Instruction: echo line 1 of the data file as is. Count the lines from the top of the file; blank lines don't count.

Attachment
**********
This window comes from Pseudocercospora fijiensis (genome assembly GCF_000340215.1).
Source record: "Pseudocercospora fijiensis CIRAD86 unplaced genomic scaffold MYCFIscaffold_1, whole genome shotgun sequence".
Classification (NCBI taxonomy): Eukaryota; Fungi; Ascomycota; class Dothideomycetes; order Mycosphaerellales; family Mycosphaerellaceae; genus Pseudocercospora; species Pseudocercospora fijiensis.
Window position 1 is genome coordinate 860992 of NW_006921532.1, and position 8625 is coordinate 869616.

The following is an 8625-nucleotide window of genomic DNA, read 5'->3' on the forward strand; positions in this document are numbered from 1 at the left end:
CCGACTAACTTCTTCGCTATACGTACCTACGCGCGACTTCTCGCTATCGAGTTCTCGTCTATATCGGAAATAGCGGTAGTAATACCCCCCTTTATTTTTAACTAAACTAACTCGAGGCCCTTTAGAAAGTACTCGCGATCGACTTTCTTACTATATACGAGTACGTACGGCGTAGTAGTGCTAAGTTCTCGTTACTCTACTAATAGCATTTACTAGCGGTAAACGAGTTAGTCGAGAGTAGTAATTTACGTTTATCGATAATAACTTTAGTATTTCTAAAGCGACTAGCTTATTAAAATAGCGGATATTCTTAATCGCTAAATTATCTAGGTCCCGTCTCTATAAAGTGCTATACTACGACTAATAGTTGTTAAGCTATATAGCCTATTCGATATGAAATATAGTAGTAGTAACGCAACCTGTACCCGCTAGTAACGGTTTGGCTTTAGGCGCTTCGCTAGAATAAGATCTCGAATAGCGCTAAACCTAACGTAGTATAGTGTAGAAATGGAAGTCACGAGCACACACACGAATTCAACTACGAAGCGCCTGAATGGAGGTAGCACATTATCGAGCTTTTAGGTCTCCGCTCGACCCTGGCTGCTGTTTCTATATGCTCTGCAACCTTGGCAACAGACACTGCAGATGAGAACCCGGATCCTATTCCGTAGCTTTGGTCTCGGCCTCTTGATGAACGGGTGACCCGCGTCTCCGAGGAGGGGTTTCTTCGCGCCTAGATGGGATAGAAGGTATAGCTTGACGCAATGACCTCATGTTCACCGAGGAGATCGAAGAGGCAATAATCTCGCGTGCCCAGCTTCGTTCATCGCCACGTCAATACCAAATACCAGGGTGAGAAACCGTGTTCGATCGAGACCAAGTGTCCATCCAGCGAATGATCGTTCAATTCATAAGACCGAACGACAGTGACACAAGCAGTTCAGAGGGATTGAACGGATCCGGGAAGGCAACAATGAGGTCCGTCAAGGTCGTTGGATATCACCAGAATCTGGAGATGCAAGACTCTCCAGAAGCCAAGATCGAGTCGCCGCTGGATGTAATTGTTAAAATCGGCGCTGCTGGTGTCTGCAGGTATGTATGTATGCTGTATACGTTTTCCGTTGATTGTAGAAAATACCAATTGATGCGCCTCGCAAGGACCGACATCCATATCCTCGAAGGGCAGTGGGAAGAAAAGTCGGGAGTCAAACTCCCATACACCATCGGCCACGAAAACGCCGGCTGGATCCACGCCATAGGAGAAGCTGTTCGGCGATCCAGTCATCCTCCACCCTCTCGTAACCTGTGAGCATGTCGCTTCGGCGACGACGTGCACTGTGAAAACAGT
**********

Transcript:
This window comes from Pseudocercospora fijiensis (genome assembly GCF_000340215.1).